Student devises optical device that could give us invisibility cloak

We’ve all seen the films or read the books. Harry Potter has a magic “invisibility cloak” that allows him to perfectly camoflague himself and creep around un-noticed. It’s the work of fiction, but a student at St. Andrews University has taken it one step closer to becoming a reality.

22-year-old undergraduate Janos Perczel has devised a way of slowing down light as it travels around an object, which creates an optical device called an “invisibility sphere”. This overcomes a major hurdle that had previously prevented the progress of inventing invisibility cloaks. It could now lead to such a cloak that works against backgrounds of a variety of ever-changing colours and remains unseen.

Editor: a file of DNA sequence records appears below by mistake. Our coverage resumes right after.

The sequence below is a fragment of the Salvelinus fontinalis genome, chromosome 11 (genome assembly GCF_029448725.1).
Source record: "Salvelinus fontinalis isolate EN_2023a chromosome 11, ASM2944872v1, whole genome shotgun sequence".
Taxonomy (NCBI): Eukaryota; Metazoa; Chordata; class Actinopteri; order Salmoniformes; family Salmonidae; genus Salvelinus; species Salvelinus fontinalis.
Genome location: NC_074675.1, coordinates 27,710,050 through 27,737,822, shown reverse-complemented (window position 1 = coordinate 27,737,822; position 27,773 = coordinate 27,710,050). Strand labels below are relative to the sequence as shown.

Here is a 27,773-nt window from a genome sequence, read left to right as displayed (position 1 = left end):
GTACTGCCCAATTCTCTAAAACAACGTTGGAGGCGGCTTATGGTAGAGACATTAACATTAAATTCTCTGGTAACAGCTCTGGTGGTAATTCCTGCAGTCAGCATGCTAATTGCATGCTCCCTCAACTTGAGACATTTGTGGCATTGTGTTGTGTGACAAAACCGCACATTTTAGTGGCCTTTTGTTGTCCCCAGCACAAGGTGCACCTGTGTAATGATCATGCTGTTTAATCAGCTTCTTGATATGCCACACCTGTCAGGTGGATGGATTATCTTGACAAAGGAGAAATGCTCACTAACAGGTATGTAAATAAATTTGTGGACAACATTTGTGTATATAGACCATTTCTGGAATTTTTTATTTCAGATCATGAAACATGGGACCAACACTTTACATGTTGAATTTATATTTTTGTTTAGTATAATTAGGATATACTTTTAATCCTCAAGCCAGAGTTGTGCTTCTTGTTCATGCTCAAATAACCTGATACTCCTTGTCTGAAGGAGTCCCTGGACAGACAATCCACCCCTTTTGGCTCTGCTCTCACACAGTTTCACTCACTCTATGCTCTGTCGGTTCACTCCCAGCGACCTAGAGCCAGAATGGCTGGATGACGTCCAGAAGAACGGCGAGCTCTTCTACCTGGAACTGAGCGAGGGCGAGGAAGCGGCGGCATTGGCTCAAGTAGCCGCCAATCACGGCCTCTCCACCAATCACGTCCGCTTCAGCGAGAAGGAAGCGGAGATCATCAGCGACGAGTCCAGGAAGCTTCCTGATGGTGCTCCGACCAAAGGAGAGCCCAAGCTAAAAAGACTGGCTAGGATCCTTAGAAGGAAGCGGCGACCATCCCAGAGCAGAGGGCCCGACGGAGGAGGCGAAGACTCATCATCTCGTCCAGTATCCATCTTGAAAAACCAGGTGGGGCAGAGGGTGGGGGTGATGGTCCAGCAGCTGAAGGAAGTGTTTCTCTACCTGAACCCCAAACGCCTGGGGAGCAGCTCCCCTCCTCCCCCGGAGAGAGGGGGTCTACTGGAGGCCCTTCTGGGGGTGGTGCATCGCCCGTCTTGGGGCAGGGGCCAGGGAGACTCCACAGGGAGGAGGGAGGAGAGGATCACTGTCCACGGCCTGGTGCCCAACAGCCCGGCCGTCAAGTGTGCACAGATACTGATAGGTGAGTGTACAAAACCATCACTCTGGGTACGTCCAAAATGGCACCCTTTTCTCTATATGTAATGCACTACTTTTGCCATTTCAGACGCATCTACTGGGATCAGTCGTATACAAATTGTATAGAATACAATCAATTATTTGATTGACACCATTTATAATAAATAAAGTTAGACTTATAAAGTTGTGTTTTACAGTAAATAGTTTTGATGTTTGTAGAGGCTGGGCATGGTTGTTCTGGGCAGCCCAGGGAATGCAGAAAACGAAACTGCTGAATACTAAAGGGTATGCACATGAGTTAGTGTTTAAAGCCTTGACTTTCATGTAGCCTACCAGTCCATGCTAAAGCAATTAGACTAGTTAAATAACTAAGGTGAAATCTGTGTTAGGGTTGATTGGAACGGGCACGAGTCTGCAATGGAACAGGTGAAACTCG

The makers of the Harry Potter movies must be frustrated that a real-life invisibility cloak wasn’t invented as they were making the films. It would have saved an awful lot of time and effort on special effects.

Full story: Photonics Online


About MRW

Physics person.

Posted on August 10, 2011, in Physics and tagged , , , , , . Bookmark the permalink. Leave a comment.

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